Why do landlords charge a pet deposit? Most landlords have legitimate concerns when it comes to renting to pet owners. Though you may be a responsible pet owner who takes care of your rental home, there are plenty of people who do not, so allowing animals can be risky for a landlord. Many property owners are reluctant because they fear pets will damage the unit, make too much noise or inconvenience other renters.
How much is a typical pet deposit? On a one-year lease, 71 percent of the pet owners Rent.com surveyed said they would expect to spend $200 or less on a pet deposit, while nearly a third (29 percent) said they would typically spend more than $200. In general, there is no typical pet deposit. Deposit amounts will vary depending on how many and what kinds of pets you have, the size, the breed, where you live and even the landlord’s past experiences.
Can I negotiate a pet deposit? Given the inconsistency in pet deposits, they can be negotiable depending on the landlord. The best way to barter for a lower pet deposit is to build the landlord’s comfort level with you and your pets, which can be done in several ways:
• Recommendation letters: You know that your cat isn’t going to scratch at the walls, but your potential landlord can’t be sure. Put his or her mind to rest with recommendation letters from past landlords stating that your four-legged friends were well behaved and left your previous rentals in good shape. You can also obtain letters from previous neighbors to reassure the landlord that your pets won’t bother or harm other renters, as well as a letter from your veterinarian stating that your pet is spayed/neutered and up to date on vaccinations.
• Obedience training: The more evidence you can provide that you’re a responsible pet owner, the better your chance of lowering the pet deposit. Written proof that your dog has completed obedience training will show your new landlord that your dog is well-behaved and socialized.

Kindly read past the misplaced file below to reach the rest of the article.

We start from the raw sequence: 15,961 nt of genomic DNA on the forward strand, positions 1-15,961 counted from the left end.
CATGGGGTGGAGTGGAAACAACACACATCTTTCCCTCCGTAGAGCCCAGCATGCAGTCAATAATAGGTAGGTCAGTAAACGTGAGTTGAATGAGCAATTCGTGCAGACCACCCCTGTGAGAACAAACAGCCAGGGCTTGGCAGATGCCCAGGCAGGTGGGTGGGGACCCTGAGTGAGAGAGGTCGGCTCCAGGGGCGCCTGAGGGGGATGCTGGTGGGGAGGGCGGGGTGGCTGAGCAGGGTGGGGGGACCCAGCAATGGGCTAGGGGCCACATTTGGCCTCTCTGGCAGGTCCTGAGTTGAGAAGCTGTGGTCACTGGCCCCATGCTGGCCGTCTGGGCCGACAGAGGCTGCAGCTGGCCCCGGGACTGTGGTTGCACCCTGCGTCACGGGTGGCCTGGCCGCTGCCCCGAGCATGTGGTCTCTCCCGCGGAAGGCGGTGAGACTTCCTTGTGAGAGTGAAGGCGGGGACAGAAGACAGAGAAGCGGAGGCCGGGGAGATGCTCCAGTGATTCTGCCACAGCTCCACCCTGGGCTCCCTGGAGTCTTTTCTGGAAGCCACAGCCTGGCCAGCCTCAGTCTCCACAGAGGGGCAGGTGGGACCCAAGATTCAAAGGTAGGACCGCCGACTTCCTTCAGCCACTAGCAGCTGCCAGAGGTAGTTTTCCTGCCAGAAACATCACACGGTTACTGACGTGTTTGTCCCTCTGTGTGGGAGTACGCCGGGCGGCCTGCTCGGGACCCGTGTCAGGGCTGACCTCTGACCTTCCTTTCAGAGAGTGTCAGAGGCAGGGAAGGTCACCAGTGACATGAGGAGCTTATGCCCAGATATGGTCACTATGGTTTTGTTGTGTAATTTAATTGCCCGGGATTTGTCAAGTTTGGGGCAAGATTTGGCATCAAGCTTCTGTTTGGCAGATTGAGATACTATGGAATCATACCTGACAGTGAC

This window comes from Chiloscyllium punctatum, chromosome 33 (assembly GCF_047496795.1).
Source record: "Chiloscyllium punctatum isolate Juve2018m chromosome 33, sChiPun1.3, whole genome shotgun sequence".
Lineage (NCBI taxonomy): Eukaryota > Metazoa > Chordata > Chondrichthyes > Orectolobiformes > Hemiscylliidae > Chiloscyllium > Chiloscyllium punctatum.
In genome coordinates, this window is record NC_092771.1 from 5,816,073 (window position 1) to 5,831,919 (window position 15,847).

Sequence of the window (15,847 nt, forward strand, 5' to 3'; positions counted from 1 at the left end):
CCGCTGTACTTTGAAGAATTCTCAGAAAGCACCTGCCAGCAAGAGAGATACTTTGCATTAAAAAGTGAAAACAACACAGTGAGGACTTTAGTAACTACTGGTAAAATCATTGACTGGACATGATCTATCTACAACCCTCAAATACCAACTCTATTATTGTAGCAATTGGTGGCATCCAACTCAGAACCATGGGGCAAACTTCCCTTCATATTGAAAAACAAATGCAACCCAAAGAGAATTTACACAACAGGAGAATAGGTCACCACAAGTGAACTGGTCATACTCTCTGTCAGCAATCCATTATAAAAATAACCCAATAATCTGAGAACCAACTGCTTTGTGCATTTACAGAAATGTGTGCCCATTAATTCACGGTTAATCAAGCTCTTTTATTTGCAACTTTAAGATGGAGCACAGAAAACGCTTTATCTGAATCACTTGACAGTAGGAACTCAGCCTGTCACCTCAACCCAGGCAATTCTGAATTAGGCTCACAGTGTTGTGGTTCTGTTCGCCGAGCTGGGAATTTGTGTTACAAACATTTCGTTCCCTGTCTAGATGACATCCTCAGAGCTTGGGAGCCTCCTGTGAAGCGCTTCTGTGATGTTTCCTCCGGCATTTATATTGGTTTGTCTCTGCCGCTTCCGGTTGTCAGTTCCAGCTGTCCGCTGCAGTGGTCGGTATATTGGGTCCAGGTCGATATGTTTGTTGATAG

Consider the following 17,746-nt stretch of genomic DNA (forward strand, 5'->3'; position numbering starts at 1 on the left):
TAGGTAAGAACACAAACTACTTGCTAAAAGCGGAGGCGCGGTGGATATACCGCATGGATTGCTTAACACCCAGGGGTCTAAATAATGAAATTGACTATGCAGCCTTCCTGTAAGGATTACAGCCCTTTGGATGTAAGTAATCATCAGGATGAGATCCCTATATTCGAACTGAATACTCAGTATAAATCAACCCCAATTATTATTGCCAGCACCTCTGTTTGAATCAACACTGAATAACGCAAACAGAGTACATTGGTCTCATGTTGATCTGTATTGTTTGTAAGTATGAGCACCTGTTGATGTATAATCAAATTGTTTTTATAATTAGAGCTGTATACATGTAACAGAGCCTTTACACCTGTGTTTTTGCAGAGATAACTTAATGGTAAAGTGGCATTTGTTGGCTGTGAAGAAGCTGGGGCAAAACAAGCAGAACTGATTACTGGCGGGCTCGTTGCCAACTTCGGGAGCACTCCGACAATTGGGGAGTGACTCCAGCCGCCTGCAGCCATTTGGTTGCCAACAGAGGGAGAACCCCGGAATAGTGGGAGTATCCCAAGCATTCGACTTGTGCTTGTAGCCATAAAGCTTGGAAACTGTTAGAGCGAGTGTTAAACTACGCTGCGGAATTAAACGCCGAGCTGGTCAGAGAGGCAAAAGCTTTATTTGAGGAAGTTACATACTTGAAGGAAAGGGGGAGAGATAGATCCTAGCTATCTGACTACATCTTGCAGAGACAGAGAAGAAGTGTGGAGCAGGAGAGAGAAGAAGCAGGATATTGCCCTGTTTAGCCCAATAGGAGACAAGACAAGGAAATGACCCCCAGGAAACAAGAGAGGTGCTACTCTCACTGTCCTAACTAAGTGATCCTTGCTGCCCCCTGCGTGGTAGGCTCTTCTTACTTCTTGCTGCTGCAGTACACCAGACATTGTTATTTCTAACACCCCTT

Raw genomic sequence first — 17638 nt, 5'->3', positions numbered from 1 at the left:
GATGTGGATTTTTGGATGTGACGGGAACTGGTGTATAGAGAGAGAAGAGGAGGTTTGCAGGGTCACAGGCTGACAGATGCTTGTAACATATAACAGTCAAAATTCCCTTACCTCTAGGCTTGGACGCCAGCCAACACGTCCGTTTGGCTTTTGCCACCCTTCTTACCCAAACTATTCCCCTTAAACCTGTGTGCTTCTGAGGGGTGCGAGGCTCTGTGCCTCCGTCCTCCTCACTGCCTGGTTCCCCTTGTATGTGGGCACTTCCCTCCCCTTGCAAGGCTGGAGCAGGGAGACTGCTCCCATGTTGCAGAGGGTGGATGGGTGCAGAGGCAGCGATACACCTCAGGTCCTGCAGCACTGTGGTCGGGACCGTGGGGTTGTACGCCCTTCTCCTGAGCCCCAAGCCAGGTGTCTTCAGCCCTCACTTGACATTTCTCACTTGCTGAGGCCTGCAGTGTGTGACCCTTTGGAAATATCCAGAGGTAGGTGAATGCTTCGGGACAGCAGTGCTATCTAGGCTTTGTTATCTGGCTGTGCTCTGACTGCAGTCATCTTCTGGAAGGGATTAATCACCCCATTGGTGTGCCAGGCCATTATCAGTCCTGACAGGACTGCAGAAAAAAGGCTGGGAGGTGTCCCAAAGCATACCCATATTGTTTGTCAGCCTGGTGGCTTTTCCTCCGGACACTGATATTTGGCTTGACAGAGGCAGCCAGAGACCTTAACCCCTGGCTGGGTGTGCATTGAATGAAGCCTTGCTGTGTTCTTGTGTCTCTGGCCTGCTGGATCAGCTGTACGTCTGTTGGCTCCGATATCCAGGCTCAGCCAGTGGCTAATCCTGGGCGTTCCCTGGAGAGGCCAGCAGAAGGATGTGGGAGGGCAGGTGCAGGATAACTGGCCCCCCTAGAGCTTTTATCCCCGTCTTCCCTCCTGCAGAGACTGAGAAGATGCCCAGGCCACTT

• Renters insurance: Renters insurance is always a good idea, but having a rental insurance policy – especially one that covers pet-related damages and has liability coverage – can be a helpful tool when discussing pet deposits. Your willingness to be financially responsible for your pet shows the landlord that you are respectful of their concerns and feel a sense of responsibility for your rental.
• Pet interview: Ask your landlord if he or she is willing to do a pet interview, so you can demonstrate that your pet is not aggressive, destructive or too energetic for an apartment. If you opt for an interview, make sure your pet has been walked, fed and relaxed so he or she is on their best behavior.
The bottom line: Don’t be like the 10 percent of renters surveyed who have hidden a pet from a landlord. You could put yourself at risk for eviction or have to find a new home for your pet. Your best bet is to be honest and find an apartment that is happy to have you and your furry companion.
Niccole Schreck is the rental experience expert for Rent.com, a free rental site that helps you find an affordable apartment, gives you tips on how to move and then says, “thank you” with a prepaid $100 reward card.
Have you ever wished a popular Smithsonian exhibit could come to you rather than the other way around? Thanks to an exciting collaboration initiated by the AVMA and joined by the Smithsonian and Zoetis, “Animal Connections: Our Journey Together” recently made its debut at the AVMA Convention. Housed in a mini-museum inside an expandable 18-wheeler, the exhibit features interactive displays introducing visitors of all ages to the many roles veterinarians play and the complex bond between humans and animals. View a video from Tuesday’s public opening of the exhibit.
Veterinarian and rehabilitation specialist Cory Sims of North Carolina State University’s College of Veterinary Medicine has been helping 5-year-old Belgian hare Edie get back on her feet. Edie was diagnosed with a degenerative condition that left her weak and lacking coordination in and awareness of her hind limbs. Edie’s therapy includes strolling on an underwater treadmill, stretching on a peanut-shaped ball and zipping around in her custom-made mobility cart. Dr. Sims says she also works to support Edie’s bond with her owner because the human-animal bond is the driving force behind what veterinarians do. PhysOrg.com (7/24)
Meet Edie, a five-year-old Belgian hare (which is a breed of domestic rabbit, not an actual hare) who came to NC State’s exotic animal service and was diagnosed with a progressive spinal disease that affects her rear legs.